- Prepare to interact with civilians who may think and act very differently. It’s true that going back to school will most likely put you in the classroom with students much younger than you. Unfortunately, many of them will not have had the life experiences and perspective you have had. They may be insensitive to the hardships suffered by veterans, or the ongoing struggles of transitioning back into civilian life. Even your professors may say things that are unintentionally offensive regarding war, the military, or global conflicts. Leaving the more unified community of the military will require you to have to “let things slide” at times, and remind yourself that others have not seen what you’ve seen. That said, if you can keep an open mind, you may also meet some very interesting people and even learn from other points of view. While they are numerous great institutions online that can help you achieve your degree, being in an actual physical classroom around other civilians may actually benefit your transition back into civilian life.
- Leverage Your Training. What some veterans might not realize is that some of their training in the service – like DD-214 credits – may actually transfer as college credits. Be sure to ask whoever is helping you register (usually someone in the registrar’s office) if this is possible. This can save you time and money in the long run. Even if you can’t count any of your training, however, remind yourself that your life experiences and the extensive amount of discipline and life skills you acquired during your service can really set you apart during your studies. It’s true that the type of learning you will be doing will be quite different than the hands-on work of military life, but it still takes focus, determination, and drive to excel. As a member of the Armed Forces, you should feel confident that you have what it takes to put the hard work in.
- Communicate and Connect. Once you begin your educational journey, be sure to communicate with your professors and support system. If you feel you are struggling, reach out and ask for assistance. Most professors are actually quite happy to help proactive, hardworking students who stay in close contact. Professors often are open to office hours to go over any questions you have, or if you need additional guidance. It’s also a good idea to reach out to your local veterans’ community on campus. With more and more veterans returning from war, there are typically numerous men and women just like you who can relate to what you are going through and can offer advice and support on the transition. Schools often also offer free counseling services, and if you are seriously struggling with other emotional issues, there is a confidential Veteran’s Crisis Hotline from the VA that may be valuable in helping understand and work through what you are experiencing.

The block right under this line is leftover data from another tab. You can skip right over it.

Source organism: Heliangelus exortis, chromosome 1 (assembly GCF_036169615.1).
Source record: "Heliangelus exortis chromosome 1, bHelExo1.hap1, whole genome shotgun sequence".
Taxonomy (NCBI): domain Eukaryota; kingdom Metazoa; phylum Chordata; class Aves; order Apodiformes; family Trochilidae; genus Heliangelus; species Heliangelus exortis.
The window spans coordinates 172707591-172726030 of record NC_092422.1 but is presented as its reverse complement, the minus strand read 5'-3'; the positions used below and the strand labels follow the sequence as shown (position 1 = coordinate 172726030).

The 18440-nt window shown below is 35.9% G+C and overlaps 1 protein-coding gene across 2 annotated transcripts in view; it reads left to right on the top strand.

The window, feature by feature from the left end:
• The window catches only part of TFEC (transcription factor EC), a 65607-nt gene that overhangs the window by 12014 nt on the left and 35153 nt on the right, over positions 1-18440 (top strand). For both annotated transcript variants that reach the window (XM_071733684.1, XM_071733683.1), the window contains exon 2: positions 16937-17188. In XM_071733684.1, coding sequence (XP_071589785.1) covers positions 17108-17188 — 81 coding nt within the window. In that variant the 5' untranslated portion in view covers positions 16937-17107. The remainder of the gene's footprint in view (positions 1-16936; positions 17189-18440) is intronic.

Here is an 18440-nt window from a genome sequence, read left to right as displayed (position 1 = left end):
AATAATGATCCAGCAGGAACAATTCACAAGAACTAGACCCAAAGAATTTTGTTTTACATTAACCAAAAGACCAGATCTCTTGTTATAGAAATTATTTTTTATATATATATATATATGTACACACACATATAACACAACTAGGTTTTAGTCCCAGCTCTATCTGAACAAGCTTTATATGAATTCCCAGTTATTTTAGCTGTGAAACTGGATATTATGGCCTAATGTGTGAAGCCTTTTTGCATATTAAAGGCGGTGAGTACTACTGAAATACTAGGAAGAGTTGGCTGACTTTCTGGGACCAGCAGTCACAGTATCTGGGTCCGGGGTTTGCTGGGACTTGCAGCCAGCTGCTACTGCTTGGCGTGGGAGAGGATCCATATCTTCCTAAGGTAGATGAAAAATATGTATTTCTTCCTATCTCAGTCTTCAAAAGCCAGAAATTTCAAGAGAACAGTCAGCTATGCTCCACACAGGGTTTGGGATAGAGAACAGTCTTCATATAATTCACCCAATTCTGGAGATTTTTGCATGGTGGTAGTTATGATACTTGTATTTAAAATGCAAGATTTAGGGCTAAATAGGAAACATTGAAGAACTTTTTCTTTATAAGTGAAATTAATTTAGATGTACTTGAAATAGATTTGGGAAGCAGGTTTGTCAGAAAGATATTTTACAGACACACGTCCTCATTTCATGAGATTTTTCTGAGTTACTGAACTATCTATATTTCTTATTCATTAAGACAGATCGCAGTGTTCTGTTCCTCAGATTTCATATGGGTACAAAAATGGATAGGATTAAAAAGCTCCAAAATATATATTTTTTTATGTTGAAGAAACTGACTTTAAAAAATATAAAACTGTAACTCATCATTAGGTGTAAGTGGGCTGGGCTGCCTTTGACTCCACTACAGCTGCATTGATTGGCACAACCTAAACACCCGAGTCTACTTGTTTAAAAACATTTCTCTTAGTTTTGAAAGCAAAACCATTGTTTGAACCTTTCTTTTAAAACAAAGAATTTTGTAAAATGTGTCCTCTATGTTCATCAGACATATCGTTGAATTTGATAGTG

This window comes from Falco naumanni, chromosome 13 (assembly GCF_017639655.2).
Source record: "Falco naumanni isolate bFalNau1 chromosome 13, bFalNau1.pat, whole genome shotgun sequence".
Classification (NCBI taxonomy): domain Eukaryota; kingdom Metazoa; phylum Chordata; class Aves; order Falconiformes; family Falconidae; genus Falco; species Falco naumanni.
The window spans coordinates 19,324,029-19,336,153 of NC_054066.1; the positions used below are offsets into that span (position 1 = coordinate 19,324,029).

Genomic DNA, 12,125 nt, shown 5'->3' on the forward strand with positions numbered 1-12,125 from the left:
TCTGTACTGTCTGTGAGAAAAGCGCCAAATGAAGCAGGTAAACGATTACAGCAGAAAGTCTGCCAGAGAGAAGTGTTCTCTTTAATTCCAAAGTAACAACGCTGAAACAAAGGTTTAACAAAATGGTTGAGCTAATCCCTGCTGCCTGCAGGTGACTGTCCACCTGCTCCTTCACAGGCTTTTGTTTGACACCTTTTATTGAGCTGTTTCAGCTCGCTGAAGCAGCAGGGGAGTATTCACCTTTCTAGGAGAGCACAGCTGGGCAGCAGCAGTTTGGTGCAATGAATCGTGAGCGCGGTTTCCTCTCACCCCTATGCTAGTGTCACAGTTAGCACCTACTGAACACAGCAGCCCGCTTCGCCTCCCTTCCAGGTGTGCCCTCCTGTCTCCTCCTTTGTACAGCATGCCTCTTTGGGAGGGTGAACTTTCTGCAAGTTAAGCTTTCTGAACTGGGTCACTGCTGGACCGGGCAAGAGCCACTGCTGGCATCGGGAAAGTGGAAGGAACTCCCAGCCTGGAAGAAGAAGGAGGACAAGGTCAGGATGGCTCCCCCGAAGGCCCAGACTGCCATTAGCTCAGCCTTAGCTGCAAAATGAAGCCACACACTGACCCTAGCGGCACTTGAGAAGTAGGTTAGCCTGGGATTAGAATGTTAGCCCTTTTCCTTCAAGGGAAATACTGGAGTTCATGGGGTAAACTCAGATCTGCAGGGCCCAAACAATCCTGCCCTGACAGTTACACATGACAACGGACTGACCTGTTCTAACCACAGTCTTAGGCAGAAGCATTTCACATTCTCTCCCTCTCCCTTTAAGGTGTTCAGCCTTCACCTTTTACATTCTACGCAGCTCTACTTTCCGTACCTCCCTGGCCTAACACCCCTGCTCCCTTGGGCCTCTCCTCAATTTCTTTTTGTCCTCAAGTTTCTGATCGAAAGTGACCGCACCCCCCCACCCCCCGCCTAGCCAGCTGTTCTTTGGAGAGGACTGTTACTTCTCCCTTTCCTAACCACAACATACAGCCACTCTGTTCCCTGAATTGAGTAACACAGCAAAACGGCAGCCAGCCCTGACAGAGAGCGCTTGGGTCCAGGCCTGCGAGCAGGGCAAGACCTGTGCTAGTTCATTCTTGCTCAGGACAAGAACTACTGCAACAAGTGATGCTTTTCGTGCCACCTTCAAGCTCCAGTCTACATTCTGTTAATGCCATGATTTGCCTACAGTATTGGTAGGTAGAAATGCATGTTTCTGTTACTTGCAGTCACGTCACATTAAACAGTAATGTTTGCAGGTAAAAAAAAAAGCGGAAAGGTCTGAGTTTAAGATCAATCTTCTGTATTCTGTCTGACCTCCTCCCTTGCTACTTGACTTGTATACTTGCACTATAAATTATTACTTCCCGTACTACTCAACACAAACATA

Overall, remember that just like entering the military, beginning a new chapter of life in a college or university will come with a learning curve and some ups and downs. With every new skill you learn and every small success or even failure, you are growing and learning. A degree can be an excellent way to help you find your next career step and help your family by increasing your earning potential, so the hard work is definitely worth it. Lean on your support system, put your warrior work ethic into action, and have the confidence that you can and will find success.
Written by Megan Hammons